Dave Prizio and EAA Announce New Aircraft Engine Installation Book
“Powering Your Plane” by our very own Dave Prizio is a new book that will help readers correctly install a Lycoming-type engine. It covers each step of the engine installation process, including selecting an engine for your project, firewall construction, plumbing, electrical, preparing for your first engine start, and more. By focusing just on Lycoming and similar engines, such as those by Superior and Continental ECi, the author is able to go into great detail about the types of engine installations that most builders use.
Prizio’s book has numerous illustrations and photos to help builders maneuver through the challenges and intricacies of engine installation. EAA member Dick Koehler, a Tony Bingelis Award winner for his contributions to the homebuilding community, assisted with the technical editing.
Prizio is an experienced aircraft builder, an FAA DAR, and member of EAA’s Homebuilt Aircraft Council. His book builds on EAA’s easy-to-follow guides written by the late Tony Bingelis 30 years ago, which became the definitive how-to manuals for aircraft building and are still available through EAA.
“Tony Bingelis guided me and inspired me with his writing as I began my first airplane building project more than 25 years ago,” Prizio said. “The desire is to work with EAA to build on his wonderful work and update the knowledge and skills needed to safely and successfully complete an airplane.”
“EAA has long been the leader for information specifically for those who build and restore aircraft, going back to our founder Paul Poberezny, who set the standard more than 60 years ago,” said Charlie Becker, EAA’s director of chapters, communities, and homebuilt community manager. “This latest publication adds to the long tradition of EAA members helping members by sharing knowledge and information to promote safe and fun flying.”
The spiral-bound book is available through EAA’s online store and is priced at $28.98, with a $5.00 discount for EAA members. It ships for free through April 30. It can also be found at the EAA AirVenture Museum gift shop in Oshkosh.
On March 29 Glasair Aviation of Arlington, Washington, received FAA certification of its much-anticipated Merlin Light Sport Aircraft (LSA).
For nearly 40 years Glasair Aviation has been a world leader in the manufacture of high-end, composite kitplanes, first with its Glasair-series of high-performance low-wing aircraft in the 1980s and later with its high-utility, high-wing GlaStar and Sportsman models.
Merlin LSA certification marks Glasair Aviation’s first entry into turnkey airplane production. (The Merlin LSA will not be sold as a kit.) The company will target pilots whose desire is to buy-and-fly an affordable, comfortable, all-composite aircraft perfect for recreational flying.
Glasair Aviation also anticipates sales to training centers intent on upgrading to aircraft with excellent handling characteristics and the latest instrumentation. Sales will be through regional aircraft dealerships. (Operators interested in establishing dealerships should contact Glasair Aviation directly.)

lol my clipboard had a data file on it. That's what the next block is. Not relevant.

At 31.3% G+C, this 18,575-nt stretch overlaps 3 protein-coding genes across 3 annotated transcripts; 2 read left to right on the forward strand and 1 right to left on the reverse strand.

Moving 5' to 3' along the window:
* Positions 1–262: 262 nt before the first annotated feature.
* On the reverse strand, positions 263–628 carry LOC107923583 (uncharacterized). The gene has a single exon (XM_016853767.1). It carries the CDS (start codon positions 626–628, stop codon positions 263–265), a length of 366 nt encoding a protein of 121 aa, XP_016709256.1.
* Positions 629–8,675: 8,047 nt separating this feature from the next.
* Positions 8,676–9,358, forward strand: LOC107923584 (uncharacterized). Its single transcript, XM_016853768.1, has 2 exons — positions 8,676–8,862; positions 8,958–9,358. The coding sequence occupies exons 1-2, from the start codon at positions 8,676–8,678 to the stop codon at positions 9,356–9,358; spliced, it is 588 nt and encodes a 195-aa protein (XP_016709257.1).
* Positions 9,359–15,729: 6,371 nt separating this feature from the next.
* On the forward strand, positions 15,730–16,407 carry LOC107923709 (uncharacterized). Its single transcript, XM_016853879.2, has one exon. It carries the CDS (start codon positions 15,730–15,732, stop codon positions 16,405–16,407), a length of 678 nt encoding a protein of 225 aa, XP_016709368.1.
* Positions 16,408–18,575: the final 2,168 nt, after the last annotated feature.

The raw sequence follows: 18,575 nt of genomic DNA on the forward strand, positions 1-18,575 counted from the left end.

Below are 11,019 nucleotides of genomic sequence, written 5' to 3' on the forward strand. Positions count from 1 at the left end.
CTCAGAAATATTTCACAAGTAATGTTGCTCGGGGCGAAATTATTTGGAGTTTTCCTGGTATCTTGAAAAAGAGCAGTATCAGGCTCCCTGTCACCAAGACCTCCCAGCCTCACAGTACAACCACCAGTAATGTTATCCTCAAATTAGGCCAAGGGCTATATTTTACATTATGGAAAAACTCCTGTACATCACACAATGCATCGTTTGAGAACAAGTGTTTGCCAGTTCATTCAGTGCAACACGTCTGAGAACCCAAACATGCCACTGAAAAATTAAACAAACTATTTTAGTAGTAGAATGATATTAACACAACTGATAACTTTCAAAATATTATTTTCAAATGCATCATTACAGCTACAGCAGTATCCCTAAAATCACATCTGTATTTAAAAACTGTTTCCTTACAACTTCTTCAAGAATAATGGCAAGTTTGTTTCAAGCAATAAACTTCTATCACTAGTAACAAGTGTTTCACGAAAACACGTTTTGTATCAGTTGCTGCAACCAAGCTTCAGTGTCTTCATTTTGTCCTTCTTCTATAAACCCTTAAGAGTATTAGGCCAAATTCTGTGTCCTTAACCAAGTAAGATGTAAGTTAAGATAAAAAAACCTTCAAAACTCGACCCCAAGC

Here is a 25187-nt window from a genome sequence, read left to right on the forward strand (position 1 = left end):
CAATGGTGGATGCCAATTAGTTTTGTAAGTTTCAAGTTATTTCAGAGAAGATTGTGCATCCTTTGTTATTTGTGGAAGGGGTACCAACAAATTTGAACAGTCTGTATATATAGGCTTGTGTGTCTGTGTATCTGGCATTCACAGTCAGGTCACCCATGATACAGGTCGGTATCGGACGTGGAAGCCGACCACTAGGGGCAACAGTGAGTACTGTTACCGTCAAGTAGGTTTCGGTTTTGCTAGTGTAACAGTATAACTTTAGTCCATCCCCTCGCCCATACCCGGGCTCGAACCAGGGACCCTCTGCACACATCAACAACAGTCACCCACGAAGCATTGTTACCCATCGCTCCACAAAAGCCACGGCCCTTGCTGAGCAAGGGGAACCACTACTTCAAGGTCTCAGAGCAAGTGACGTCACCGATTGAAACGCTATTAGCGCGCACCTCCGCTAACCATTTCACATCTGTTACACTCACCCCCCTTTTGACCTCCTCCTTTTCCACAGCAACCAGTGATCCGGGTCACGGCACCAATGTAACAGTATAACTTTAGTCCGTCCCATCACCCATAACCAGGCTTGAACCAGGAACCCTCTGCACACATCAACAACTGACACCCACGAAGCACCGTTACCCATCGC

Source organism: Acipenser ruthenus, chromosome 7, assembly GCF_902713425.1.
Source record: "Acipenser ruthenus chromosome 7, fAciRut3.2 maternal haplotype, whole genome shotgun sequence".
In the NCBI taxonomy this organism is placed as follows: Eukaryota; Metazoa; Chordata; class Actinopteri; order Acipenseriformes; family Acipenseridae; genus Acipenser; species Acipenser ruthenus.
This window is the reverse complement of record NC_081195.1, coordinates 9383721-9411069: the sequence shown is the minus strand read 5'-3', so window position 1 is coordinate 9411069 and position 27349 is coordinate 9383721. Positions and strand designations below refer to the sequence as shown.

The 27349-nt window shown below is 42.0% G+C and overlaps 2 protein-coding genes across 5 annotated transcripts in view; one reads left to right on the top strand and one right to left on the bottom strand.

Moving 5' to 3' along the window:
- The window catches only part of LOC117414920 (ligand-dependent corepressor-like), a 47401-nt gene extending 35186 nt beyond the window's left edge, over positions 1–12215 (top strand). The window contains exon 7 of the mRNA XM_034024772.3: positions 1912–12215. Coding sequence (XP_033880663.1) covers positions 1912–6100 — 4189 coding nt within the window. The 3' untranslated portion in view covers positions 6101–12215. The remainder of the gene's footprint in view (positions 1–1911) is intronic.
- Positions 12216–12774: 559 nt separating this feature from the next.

The Merlin LSA will be an entirely U.S.-made aircraft.
Further Merlin LSA production is underway with the first customer deliveries expected in third quarter this year.
Extended issue with stories about flying to Canada, EarthX batteries, DIY upholstery, aerial photography, LED lighting, flying to some cool places, an elaborate trailer for a GlaStar, maintenance issues, and much more.
Arlington, WA - After months of careful preparation, Glasair Aviation's new light sport aircraft, Merlin, took its first flight through the skies above Arlington Municipal Airport Tuesday, April 7, 2015.
Following detailed validation testing, including engine run-up, high-speed taxi, and ground roll lift off, the team at Glasair stood back and watched as Merlin departed the surface of runway 34 with test-pilot Grant Smith at the controls. The flight lasted fifty-seven minutes, as Smith took the plane through a full test flight profile that included validating the engine's reliability, exploring flight control characteristics in flight and conducting standard flight maneuvers.
"While nothing can replace the sheer wonder of witnessing the birth of a child, the introduction and maiden flight of a new airplane design is a close second!" Glasair Development Manager Ted Setzer said. "The 'parents' were all there to witness it, including the Glasair Aviation's flight designer engineer, Chuck Hautamaki, and the entire Glasair Aviation team. Seeing the joy and exhilaration on everyone's faces was as satisfying as hearing the test pilot Grant Smith's, positive comments as he emerged from the cockpit."